The Chinese novelist Bi Feiyu has been awarded in recent months the two most prestigious literary awards in Asia and particularly the Mao Dun prize, the Chinese “Goncourt”. In Paris for a few days, on the occasion of the release of his latest novel “The Blind” (1), we were able to meet him: a bon vivant, a good craftsman, happy in today’s China.
A reputation that is growing rapidly:
Well supported by his French publisher, Philippe Picquier, which published five of his books, he began to be known in the Anglophone world, where two of his novels have been translated, including “Three Sisters” which won the Man Asia prize.
We were able a few months ago to underline the importance for him of power and domination, he also describes the suffering created by the historical upheavals of his country but refuses the label of novelist of feminine psychology given to him by American critics.
He is 47 years old, his childhood was somewhat wandering because his father, condemned as a “rightist”, was sent to work in the countryside. Ecole Normale, professor and journalist, he settled in Nanjing where he was editor of the literary magazine of the Writers Union.
The first two publications in France: “The Moon opera” and from the publisher Actes Sud “Cotton candy on a rainy day” were very well received. The three novels that followed, including “Three Sisters”, have shown a real talent but also some limitations.
His latest book, “Blind” was a great success among the Chinese public, long before the Mao Dun Prize, and is winning support.
Their world is not ours:
Fifteen blind practice in a medical office, massage for pain relief and cure. Bi Feiyu leads us into an unknown world where the blind live a very repetitive working life but where the characters and relationships are very different.
We are far from a sociological study but you learn the differences between a man born blind and a late blind. We know the importance for the blind of hearing and smell, the role of touch for massage but also for the contacts between them. The author points out several elements of their character: patience, superstition and fatalism (“how to stand up to fate? The safest, most effective attitude is in one word: accept”).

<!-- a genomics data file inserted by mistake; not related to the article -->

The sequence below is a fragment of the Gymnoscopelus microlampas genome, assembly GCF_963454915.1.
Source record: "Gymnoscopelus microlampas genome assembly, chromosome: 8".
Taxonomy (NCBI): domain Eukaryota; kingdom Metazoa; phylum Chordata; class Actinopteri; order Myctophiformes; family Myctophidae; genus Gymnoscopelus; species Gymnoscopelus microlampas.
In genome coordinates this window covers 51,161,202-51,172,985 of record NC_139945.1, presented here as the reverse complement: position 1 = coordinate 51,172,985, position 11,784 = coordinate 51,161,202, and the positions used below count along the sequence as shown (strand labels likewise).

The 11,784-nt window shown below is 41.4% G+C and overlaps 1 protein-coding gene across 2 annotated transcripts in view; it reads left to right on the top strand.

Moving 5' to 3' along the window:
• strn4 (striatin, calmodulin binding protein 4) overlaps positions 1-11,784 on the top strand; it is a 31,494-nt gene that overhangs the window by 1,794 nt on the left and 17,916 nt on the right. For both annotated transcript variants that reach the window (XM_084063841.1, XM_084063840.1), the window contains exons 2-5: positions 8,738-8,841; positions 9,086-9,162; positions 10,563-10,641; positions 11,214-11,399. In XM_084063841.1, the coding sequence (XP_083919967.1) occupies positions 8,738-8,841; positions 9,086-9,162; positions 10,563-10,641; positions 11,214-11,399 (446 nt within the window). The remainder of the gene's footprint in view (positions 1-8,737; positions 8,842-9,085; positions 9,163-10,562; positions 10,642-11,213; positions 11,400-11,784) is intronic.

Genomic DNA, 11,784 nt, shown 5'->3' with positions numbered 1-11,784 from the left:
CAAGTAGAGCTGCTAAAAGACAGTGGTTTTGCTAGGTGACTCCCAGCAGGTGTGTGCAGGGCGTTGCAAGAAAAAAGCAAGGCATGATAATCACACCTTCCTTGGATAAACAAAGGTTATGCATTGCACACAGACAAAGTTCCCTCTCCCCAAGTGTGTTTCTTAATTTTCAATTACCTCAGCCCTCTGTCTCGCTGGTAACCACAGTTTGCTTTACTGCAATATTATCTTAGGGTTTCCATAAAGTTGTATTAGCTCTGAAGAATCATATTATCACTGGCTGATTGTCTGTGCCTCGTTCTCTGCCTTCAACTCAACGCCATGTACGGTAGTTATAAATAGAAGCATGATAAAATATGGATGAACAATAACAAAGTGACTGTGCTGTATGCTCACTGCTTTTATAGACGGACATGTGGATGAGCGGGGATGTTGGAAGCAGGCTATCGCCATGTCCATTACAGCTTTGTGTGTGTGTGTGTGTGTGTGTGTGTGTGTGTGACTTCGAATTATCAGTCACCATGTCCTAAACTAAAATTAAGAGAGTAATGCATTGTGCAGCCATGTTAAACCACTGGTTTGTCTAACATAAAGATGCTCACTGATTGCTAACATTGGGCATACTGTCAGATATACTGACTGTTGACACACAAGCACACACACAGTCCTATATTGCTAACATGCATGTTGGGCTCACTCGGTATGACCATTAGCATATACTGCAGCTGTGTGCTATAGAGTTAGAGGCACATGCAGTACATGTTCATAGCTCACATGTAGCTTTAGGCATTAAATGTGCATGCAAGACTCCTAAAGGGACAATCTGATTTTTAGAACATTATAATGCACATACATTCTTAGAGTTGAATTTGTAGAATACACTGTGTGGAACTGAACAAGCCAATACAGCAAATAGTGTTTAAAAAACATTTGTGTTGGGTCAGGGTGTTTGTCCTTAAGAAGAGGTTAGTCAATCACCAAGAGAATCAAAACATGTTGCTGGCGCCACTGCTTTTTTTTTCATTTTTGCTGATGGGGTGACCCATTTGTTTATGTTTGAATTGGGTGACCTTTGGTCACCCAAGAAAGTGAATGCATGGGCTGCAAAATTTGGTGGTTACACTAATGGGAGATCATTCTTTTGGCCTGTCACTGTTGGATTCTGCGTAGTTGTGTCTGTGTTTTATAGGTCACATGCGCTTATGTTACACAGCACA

“The omnipotent fires of the looks of the valid”:
But the key is there, “they must rely on the eyes of the valid to judge and act. Ultimately, their own social ties are eventually integrated into the sphere of the valid. They do not even know that their own judgments are actually those of others. “
Furthermore, “the blind … live under the eye of those who see, and via the opinions they collect, they get some idea of the physical outlook of each of them ….” The head of the clinic, falls in love with one of his employees when he hears customers praise her great beauty …
The story of the characters, their personality, their relationships are analized in depth. The tone is realistic, but it is not to expose the situation of the blind even though, we learn that they receive from the state a monthly allowance of 10 euros and that the employment contracts and social coverage are virtually non existing.
The inclusion of this group in the city of Nanjing in present day China, is not the objective of the author who is satisfied with a plot that serves mainly to develop a collection of portraits. Engaging characters that allow the author to take a very specific look on their environment.